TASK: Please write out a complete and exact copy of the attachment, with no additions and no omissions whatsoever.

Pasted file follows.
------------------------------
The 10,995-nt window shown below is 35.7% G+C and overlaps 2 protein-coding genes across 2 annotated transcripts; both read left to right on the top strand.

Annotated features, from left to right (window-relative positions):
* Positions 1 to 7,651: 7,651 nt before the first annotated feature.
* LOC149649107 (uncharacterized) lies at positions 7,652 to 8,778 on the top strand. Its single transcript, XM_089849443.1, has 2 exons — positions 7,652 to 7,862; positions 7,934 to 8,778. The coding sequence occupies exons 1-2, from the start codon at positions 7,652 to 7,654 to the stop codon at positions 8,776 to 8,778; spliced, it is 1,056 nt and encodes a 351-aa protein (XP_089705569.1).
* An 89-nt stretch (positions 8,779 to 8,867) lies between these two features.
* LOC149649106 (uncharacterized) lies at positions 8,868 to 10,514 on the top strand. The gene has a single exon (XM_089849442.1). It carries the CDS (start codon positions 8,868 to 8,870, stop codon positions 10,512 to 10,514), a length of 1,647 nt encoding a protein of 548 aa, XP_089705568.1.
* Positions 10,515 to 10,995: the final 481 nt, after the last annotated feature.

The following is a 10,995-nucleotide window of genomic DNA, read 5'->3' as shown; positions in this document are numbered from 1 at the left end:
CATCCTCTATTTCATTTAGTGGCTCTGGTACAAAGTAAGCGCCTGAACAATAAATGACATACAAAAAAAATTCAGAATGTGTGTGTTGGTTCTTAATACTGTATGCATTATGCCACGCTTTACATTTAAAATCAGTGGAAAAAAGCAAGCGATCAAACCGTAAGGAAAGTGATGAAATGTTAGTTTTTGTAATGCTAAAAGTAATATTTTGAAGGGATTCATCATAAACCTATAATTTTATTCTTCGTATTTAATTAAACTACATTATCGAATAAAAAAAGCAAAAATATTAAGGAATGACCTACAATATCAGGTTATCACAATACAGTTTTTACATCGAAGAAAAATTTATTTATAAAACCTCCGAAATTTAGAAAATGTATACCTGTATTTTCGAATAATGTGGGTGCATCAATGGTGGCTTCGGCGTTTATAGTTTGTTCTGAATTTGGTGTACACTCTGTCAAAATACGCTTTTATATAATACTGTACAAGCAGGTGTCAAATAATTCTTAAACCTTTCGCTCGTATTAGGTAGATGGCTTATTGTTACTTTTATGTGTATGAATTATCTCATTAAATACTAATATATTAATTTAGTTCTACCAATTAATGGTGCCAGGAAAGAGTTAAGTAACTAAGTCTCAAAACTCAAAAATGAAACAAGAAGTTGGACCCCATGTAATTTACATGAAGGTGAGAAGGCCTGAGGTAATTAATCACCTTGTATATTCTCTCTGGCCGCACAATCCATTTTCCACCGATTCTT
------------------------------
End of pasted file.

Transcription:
The 10,995-nt window shown below is 35.7% G+C and overlaps 2 protein-coding genes across 2 annotated transcripts; both read left to right on the top strand.

Annotated features, from left to right (window-relative positions):
* Positions 1 to 7,651: 7,651 nt before the first annotated feature.
* LOC149649107 (uncharacterized) lies at positions 7,652 to 8,778 on the top strand. Its single transcript, XM_089849443.1, has 2 exons — positions 7,652 to 7,862; positions 7,934 to 8,778. The coding sequence occupies exons 1-2, from the start codon at positions 7,652 to 7,654 to the stop codon at positions 8,776 to 8,778; spliced, it is 1,056 nt and encodes a 351-aa protein (XP_089705569.1).
* An 89-nt stretch (positions 8,779 to 8,867) lies between these two features.
* LOC149649106 (uncharacterized) lies at positions 8,868 to 10,514 on the top strand. The gene has a single exon (XM_089849442.1). It carries the CDS (start codon positions 8,868 to 8,870, stop codon positions 10,512 to 10,514), a length of 1,647 nt encoding a protein of 548 aa, XP_089705568.1.
* Positions 10,515 to 10,995: the final 481 nt, after the last annotated feature.

The following is a 10,995-nucleotide window of genomic DNA, read 5'->3' as shown; positions in this document are numbered from 1 at the left end:
CATCCTCTATTTCATTTAGTGGCTCTGGTACAAAGTAAGCGCCTGAACAATAAATGACATACAAAAAAAATTCAGAATGTGTGTGTTGGTTCTTAATACTGTATGCATTATGCCACGCTTTACATTTAAAATCAGTGGAAAAAAGCAAGCGATCAAACCGTAAGGAAAGTGATGAAATGTTAGTTTTTGTAATGCTAAAAGTAATATTTTGAAGGGATTCATCATAAACCTATAATTTTATTCTTCGTATTTAATTAAACTACATTATCGAATAAAAAAAGCAAAAATATTAAGGAATGACCTACAATATCAGGTTATCACAATACAGTTTTTACATCGAAGAAAAATTTATTTATAAAACCTCCGAAATTTAGAAAATGTATACCTGTATTTTCGAATAATGTGGGTGCATCAATGGTGGCTTCGGCGTTTATAGTTTGTTCTGAATTTGGTGTACACTCTGTCAAAATACGCTTTTATATAATACTGTACAAGCAGGTGTCAAATAATTCTTAAACCTTTCGCTCGTATTAGGTAGATGGCTTATTGTTACTTTTATGTGTATGAATTATCTCATTAAATACTAATATATTAATTTAGTTCTACCAATTAATGGTGCCAGGAAAGAGTTAAGTAACTAAGTCTCAAAACTCAAAAATGAAACAAGAAGTTGGACCCCATGTAATTTACATGAAGGTGAGAAGGCCTGAGGTAATTAATCACCTTGTATATTCTCTCTGGCCGCACAATCCATTTTCCACCGATTCTT